A month or two ago, I offered to write a guest post for author Gina Pera’s blog, ADHD Rollercoaster. The article was published on May 8, and to date I’ve gotten more positive feedback and comments on it than anything else I’ve … Continue reading
It’s a chilly, rainy day here in Baltimore — the kind that inspires me to make an extra cup of coffee in the afternoon and migrate from my office chair to the loveseat on the other side of the room. If … Continue reading
This week’s excerpt is from a newly resurrected novella. I’ve always been partial to it, but novellas can be tough to publish. I finally found a publication accepting longer stories with a June 30 deadline. I’m struggling with the flow and tone in several spots, but I like how my main character’s voice shines through here.
On my way out I heard it. Somebody was playing a high and mournful guitar solo, dragging a note out to just the right length before tumbling onward. I felt like I was walking through his open heart. I had to stop and listen, strain my ears through all the soundproofing in the walls. God, I loved listening to someone who could improvise like that. There are vocalists who can do it, too, but I never could. It was the one place where my voice still felt inhibited, like I had something stuck in my throat.
I heard another door open down the hall and shook it off, smoothing my arm hair down where it had been standing on end. When I walked past the room with the guitarist, I took a look out of the corner of my eye. The arm hair stood back up again and a chill went right down to my ankles.
– from Nightswimming (YA short fiction)
For previous Excerpts of the Week, click here.
I just published an article on The Write Life about how meditation can increase your ability to focus and get to work on your writing projects. Please give it a read and share your meditation experiences in the comments! While writing … Continue reading
Fishing through the pile of guest posts and creative non-fiction I’ve been working on this week, I felt inspired to share an excerpt from my young adult novel manuscript. I recently decided to switch the perspective from third person to first person, which had the somewhat unexpected effect of taking me way back in the editing process — if it’s not a first draft all over again, it’s nowhere close to a final draft, either.
I love intense, well-written fight scenes — think the Nate-Brenda breakup scene from the HBO series Six Feet Under (disclaimer: contains excessive profanity and, of course, spoilers) – and I worked for a long time on this one. Of course, switching the perspective forced me to tear much of it down and rebuild. Here’s a piece of the new scene:
John rubbed his eyes with his palms, letting out a long breath that puffed his cheeks out around his lips. Just a few minutes earlier I’d wanted to stand my ground in that room until I’d saved our love somehow, but now all I could think about was getting out of there. My heart was growing little tendrils, reaching out through space for somewhere warm and safe and, most importantly, nowhere near John or his house. I needed to find Claudia.
“Look, I have to go. I have plans with Claudia later.” I settled my messenger bag across my shoulder and turned to walk out the door.
“Mariana, hold on.” I turned around, tried to keep my eyes cold, felt my body tense as he stood and walked toward me.
“Can I have a hug?”
“Why?” We stood facing each other in the doorway for a moment, waiting to see who would blink first.
– from Standing on the Precipice (YA fiction)
For previous Excerpts of the Week, click here.
A lot of writers struggle with the pressure to create an online platform — including a blog, which can steal precious writing time from other projects. You don’t need to be a writer or a blogger, though. You can be … Continue reading
This post is part of a series of easy tech tips for writers. To see past tech tips, click here.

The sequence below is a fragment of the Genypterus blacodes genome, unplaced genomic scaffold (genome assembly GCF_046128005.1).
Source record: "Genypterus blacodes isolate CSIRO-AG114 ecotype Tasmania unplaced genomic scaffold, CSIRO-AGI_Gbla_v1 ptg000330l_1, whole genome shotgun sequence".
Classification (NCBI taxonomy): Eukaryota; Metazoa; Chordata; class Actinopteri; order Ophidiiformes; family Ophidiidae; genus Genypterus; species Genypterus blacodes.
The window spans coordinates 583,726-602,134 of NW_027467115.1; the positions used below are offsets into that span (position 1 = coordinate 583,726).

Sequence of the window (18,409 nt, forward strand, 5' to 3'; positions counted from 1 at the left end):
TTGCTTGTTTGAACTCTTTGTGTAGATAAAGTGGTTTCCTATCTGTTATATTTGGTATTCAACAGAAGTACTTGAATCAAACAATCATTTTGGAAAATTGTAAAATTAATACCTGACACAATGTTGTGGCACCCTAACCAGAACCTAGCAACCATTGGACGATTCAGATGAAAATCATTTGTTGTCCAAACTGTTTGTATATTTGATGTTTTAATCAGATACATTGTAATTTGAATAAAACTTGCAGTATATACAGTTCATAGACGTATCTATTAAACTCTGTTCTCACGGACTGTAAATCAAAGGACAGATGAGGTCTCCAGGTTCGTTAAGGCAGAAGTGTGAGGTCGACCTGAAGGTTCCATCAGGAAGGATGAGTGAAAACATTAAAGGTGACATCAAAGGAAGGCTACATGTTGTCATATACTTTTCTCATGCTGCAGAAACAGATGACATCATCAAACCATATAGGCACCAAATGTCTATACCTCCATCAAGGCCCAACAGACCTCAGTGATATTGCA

A friend recently asked me a great question: how can I help people find my website?
This task — referred to as search engine optimization, or SEO — is a big one. You can make a career out of it.
Of course, you’re a writer, not an SEO expert. We want to keep it that way, so I’m giving you just one piece of homework to make your site look professional and click-worthy in a list of Google results. Anyone can do it — I promise.
I’m featuring self-hosted WordPress sites today because I see a lot of writers using them. If you want to request a tech tip for your non-WordPress site, please drop me a line in the comments.
First of all, let’s look at how your site appears in a Google search for your name.
[Tip: tell Google to hide private results (visible only to you) by clicking the option circled in red in the upper right.]
My search result includes bio text from my site’s front page, plus some unfortunate alternate text from my headshot. That just won’t do. I want to edit that little blurb under my site title. The word count is tiny, but its position is powerful.
You can take control of that text by editing your site’s metadata: descriptive content that visitors can’t see, but search engines can. Sound too technical? Don’t fret. WordPress has some handy plugins to help you out.
To get started, log into your website’s admin portal and navigate to Add New under the Plugins menu on the left-hand sidebar. Using a plugin to edit your site’s metadata eliminates the need for you to interact with the code directly. I recommend Yoast’s WordPress SEO plugin*, and I’m going to use it in my example here.
Search for WordPress SEO and install WordPress SEO by Yoast. The plugin has great features in its settings page, but I’ll let you explore those on your own. For now, we’re just going to navigate to the edit window for our site’s main page — the one people see when they visit www.yourdomainnamehere.com.
You’ll see WordPress SEO has added a new box to the edit page. This box allows you to specify a custom title and description for your page. It also provides a handy preview of your new and improved search result.
When you’re finished, save your changes by clicking Update.
The WordPress SEO plugin will automatically notify Google that something has changed on your page, but you won’t see a change instantaneously. Google doesn’t pull information from your site in real time — that would take too long, and most people expect search results to start showing up before they’ve even finished typing. Instead, Google periodically scans the web — including your site — and stores up-to-date information on their servers. The GoogleBot gets around relatively quickly, though, so your information should update within a week.
It really is that easy! Any questions? Let me know in the comments!
* I have no affiliation with Yoast, nor have I received compensation of any kind in exchange for recommending this plugin. I just happen to like it!